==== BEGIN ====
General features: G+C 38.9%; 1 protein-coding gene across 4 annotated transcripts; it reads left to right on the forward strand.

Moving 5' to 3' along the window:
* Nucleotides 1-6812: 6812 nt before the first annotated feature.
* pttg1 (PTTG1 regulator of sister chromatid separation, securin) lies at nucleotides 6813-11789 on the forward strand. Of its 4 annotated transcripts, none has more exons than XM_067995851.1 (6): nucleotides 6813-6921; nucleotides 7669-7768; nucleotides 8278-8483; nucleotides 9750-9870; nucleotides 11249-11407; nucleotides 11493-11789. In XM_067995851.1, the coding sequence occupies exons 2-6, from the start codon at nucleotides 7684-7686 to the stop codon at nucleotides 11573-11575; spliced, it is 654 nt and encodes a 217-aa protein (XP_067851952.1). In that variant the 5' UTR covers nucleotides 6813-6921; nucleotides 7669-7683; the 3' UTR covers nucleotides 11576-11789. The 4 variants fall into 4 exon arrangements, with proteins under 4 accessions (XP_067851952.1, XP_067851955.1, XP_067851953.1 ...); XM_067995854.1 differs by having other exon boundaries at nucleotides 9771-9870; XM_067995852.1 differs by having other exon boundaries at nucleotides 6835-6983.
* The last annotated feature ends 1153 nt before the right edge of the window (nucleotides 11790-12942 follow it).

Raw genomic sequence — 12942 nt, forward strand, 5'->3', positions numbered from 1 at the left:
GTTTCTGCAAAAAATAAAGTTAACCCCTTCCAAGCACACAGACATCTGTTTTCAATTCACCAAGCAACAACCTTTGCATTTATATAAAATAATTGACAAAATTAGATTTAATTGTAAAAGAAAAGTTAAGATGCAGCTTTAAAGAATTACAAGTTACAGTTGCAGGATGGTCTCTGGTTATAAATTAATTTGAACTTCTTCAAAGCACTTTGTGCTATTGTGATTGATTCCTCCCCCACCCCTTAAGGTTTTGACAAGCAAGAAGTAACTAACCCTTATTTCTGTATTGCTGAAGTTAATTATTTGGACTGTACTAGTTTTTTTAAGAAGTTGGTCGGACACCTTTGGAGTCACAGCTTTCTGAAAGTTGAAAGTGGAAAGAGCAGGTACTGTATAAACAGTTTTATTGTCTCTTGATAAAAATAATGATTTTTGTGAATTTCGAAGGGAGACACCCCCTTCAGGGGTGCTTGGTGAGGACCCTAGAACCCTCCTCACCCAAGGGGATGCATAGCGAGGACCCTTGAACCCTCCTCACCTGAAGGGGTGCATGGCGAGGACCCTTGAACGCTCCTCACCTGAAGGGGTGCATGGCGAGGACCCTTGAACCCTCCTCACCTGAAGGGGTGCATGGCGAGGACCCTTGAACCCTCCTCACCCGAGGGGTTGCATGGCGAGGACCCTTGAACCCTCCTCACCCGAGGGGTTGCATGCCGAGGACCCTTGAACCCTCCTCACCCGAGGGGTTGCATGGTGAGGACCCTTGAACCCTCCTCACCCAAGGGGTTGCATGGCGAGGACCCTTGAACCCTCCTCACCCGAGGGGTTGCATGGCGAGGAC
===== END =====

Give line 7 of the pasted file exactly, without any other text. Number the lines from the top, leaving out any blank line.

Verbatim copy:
GTTTCTGCAAAAAATAAAGTTAACCCCTTCCAAGCACACAGACATCTGTTTTCAATTCACCAAGCAACAACCTTTGCATTTATATAAAATAATTGACAAAATTAGATTTAATTGTAAAAGAAAAGTTAAGATGCAGCTTTAAAGAATTACAAGTTACAGTTGCAGGATGGTCTCTGGTTATAAATTAATTTGAACTTCTTCAAAGCACTTTGTGCTATTGTGATTGATTCCTCCCCCACCCCTTAAGGTTTTGACAAGCAAGAAGTAACTAACCCTTATTTCTGTATTGCTGAAGTTAATTATTTGGACTGTACTAGTTTTTTTAAGAAGTTGGTCGGACACCTTTGGAGTCACAGCTTTCTGAAAGTTGAAAGTGGAAAGAGCAGGTACTGTATAAACAGTTTTATTGTCTCTTGATAAAAATAATGATTTTTGTGAATTTCGAAGGGAGACACCCCCTTCAGGGGTGCTTGGTGAGGACCCTAGAACCCTCCTCACCCAAGGGGATGCATAGCGAGGACCCTTGAACCCTCCTCACCTGAAGGGGTGCATGGCGAGGACCCTTGAACGCTCCTCACCTGAAGGGGTGCATGGCGAGGACCCTTGAACCCTCCTCACCTGAAGGGGTGCATGGCGAGGACCCTTGAACCCTCCTCACCCGAGGGGTTGCATGGCGAGGACCCTTGAACCCTCCTCACCCGAGGGGTTGCATGCCGAGGACCCTTGAACCCTCCTCACCCGAGGGGTTGCATGGTGAGGACCCTTGAACCCTCCTCACCCAAGGGGTTGCATGGCGAGGACCCTTGAACCCTCCTCACCCGAGGGGTTGCATGGCGAGGAC